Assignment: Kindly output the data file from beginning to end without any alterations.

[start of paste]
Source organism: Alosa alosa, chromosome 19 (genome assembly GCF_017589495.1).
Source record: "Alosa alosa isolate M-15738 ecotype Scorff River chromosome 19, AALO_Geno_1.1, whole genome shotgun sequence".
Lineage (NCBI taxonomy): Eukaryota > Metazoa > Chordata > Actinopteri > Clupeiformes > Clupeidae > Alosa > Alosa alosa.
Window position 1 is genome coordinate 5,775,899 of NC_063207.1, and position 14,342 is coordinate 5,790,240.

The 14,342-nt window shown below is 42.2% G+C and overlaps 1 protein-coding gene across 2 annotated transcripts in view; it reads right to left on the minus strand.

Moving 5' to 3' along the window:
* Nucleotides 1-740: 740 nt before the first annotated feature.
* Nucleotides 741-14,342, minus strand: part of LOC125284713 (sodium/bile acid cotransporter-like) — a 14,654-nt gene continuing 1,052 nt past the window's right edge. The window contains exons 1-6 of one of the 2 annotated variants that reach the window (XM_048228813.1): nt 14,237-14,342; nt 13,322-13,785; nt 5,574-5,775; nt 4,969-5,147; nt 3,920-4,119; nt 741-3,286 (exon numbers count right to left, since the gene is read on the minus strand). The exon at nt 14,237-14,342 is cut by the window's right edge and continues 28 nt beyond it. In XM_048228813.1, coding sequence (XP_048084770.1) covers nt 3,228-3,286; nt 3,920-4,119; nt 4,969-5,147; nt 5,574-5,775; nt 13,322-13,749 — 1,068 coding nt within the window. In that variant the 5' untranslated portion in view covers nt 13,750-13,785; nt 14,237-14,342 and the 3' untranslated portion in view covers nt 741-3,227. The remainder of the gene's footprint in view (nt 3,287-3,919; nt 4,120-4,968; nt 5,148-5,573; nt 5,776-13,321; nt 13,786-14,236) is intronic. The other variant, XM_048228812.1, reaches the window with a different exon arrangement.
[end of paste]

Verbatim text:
Source organism: Alosa alosa, chromosome 19 (genome assembly GCF_017589495.1).
Source record: "Alosa alosa isolate M-15738 ecotype Scorff River chromosome 19, AALO_Geno_1.1, whole genome shotgun sequence".
Lineage (NCBI taxonomy): Eukaryota > Metazoa > Chordata > Actinopteri > Clupeiformes > Clupeidae > Alosa > Alosa alosa.
Window position 1 is genome coordinate 5,775,899 of NC_063207.1, and position 14,342 is coordinate 5,790,240.

The 14,342-nt window shown below is 42.2% G+C and overlaps 1 protein-coding gene across 2 annotated transcripts in view; it reads right to left on the minus strand.

Moving 5' to 3' along the window:
* Nucleotides 1-740: 740 nt before the first annotated feature.
* Nucleotides 741-14,342, minus strand: part of LOC125284713 (sodium/bile acid cotransporter-like) — a 14,654-nt gene continuing 1,052 nt past the window's right edge. The window contains exons 1-6 of one of the 2 annotated variants that reach the window (XM_048228813.1): nt 14,237-14,342; nt 13,322-13,785; nt 5,574-5,775; nt 4,969-5,147; nt 3,920-4,119; nt 741-3,286 (exon numbers count right to left, since the gene is read on the minus strand). The exon at nt 14,237-14,342 is cut by the window's right edge and continues 28 nt beyond it. In XM_048228813.1, coding sequence (XP_048084770.1) covers nt 3,228-3,286; nt 3,920-4,119; nt 4,969-5,147; nt 5,574-5,775; nt 13,322-13,749 — 1,068 coding nt within the window. In that variant the 5' untranslated portion in view covers nt 13,750-13,785; nt 14,237-14,342 and the 3' untranslated portion in view covers nt 741-3,227. The remainder of the gene's footprint in view (nt 3,287-3,919; nt 4,120-4,968; nt 5,148-5,573; nt 5,776-13,321; nt 13,786-14,236) is intronic. The other variant, XM_048228812.1, reaches the window with a different exon arrangement.